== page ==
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Walmart sweetens the pot for its truck drivers

The mega-retailer is hiring hundreds of new truck drivers thanks to its best sales in a decade

Photo (c) RiverNorthPhotography - Getty Images
On average, truck drivers take home a nice check. In 2017, truck drivers in the United States earned 56 cents a mile, $21.97 an hour, or $44,500 a year, significantly better than recent minimum wage initiatives.

If a truck driver is lucky enough to be one of the 8,000 that carry loads for Walmart, they’re taking home a wow-worthy $86,000 in his or her first year. Now, Walmart’s truckers’ deal is about to get a lot sweeter.

On Wednesday, Walmart announced that its fleet drivers will get a penny more a mile plus an extra $1 each time they drop off their trailer at a designated location. Drivers in the Northeast are on tap to get a 5 percent raise on both mileage and other trucking activities.

If you’re scoffing at that penny raise, don’t; that’s because it adds up to about an extra $1,500 a year. And, while you’re at it, tack on perks of 21 days of paid time off and quarterly bonuses.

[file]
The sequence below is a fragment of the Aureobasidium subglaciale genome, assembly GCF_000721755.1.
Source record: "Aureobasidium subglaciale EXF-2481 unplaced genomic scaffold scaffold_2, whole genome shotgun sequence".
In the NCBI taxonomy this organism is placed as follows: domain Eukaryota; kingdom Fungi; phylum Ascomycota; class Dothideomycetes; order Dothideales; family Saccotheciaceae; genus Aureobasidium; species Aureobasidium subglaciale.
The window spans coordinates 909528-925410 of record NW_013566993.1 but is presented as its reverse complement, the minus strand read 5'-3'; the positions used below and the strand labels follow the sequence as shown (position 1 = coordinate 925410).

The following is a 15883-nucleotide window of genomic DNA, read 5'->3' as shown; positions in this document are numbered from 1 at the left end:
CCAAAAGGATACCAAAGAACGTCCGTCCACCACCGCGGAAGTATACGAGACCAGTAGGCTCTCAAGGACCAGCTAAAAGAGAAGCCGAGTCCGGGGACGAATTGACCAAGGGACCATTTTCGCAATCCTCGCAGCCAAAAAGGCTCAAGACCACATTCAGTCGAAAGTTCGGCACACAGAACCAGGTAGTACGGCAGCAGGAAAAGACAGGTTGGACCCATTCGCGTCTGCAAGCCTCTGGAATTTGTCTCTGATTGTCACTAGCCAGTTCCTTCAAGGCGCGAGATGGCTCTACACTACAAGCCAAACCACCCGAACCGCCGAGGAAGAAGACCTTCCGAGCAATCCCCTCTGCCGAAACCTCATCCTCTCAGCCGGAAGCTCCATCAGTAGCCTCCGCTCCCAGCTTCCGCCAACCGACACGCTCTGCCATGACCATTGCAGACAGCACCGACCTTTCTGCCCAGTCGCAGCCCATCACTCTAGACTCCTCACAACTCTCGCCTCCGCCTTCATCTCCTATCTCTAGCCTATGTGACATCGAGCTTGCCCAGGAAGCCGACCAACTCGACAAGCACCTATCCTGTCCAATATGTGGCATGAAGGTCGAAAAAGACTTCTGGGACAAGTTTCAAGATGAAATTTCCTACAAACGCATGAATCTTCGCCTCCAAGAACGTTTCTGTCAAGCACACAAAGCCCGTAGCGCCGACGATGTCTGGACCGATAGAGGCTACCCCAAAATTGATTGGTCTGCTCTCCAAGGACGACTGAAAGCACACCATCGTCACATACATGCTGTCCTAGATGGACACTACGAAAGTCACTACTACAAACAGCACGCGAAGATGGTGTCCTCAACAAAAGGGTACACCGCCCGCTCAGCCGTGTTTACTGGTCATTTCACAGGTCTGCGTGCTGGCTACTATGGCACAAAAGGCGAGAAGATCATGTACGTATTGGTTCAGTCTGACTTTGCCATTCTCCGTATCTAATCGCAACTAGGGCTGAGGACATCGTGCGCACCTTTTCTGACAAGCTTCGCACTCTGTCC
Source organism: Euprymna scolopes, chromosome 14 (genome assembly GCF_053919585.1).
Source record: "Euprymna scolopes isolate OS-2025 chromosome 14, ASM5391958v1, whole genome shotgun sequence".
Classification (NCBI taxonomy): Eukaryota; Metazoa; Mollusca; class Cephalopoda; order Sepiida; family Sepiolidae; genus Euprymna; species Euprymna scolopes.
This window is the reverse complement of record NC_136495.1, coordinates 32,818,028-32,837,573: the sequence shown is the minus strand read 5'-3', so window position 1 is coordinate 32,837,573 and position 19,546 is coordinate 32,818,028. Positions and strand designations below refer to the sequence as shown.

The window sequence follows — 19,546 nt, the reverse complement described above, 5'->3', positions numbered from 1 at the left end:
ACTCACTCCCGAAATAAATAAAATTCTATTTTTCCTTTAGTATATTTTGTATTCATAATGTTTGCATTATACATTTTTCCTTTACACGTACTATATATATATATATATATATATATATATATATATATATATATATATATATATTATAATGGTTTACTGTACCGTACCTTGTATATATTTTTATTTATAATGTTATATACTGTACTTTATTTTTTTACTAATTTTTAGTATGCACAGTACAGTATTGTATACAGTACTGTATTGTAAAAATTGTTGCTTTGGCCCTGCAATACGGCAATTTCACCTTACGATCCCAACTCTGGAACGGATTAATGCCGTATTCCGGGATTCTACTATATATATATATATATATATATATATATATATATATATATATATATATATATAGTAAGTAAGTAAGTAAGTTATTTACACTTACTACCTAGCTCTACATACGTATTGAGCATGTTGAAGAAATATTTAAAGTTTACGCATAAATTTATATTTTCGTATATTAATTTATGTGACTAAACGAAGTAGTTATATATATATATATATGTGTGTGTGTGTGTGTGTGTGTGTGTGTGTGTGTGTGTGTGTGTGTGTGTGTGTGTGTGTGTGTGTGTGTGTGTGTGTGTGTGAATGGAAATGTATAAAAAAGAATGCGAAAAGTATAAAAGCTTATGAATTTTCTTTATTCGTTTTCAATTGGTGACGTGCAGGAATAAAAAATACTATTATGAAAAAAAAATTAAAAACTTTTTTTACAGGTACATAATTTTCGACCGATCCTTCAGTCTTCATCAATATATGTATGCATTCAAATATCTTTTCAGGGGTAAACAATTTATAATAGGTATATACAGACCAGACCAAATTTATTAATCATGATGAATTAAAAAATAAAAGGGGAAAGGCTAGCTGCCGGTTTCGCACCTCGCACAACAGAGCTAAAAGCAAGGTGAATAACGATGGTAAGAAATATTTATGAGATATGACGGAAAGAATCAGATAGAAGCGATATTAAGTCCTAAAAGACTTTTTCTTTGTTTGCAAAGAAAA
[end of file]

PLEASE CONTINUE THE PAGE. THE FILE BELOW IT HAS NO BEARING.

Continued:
Walmart can afford this

One thing you have to keep in mind is that Walmart is upping its investment in self-driving trucks which, if successful, could save the company millions. CleanTechnica reported that fuel savings for Walmart’s self-driving trucks could be as much as $200,000 for every million miles traveled.

With the company enjoying its biggest sales results in a decade, Walmart is putting the hammer down to fill hundreds of job openings fueled by that growth.

“These hiring events are both improving the skill level of our candidates and enriching their onboarding experience,” said Lori Furnell, Walmart’s director of driver talent acquisition. “We’re leaning heavily on the expertise of our Walmart road team and our certified driver trainers to grow our skilled fleet of professional drivers.”

Fancy yourself a truck driver?

To qualify for Walmart’s onboarding, drivers have to have 30 months of experience in the past three years under their belt and a clean safety record to boot.

“Walmart’s fleet has a reputation for high standards and that can be intimidating,” Faller said. “But you see people getting emotional after the process they go through here, and I think that’s largely because they can sense that we’re here in it with them and we’re committed to their success. I don’t think you get that elsewhere in the industry.”

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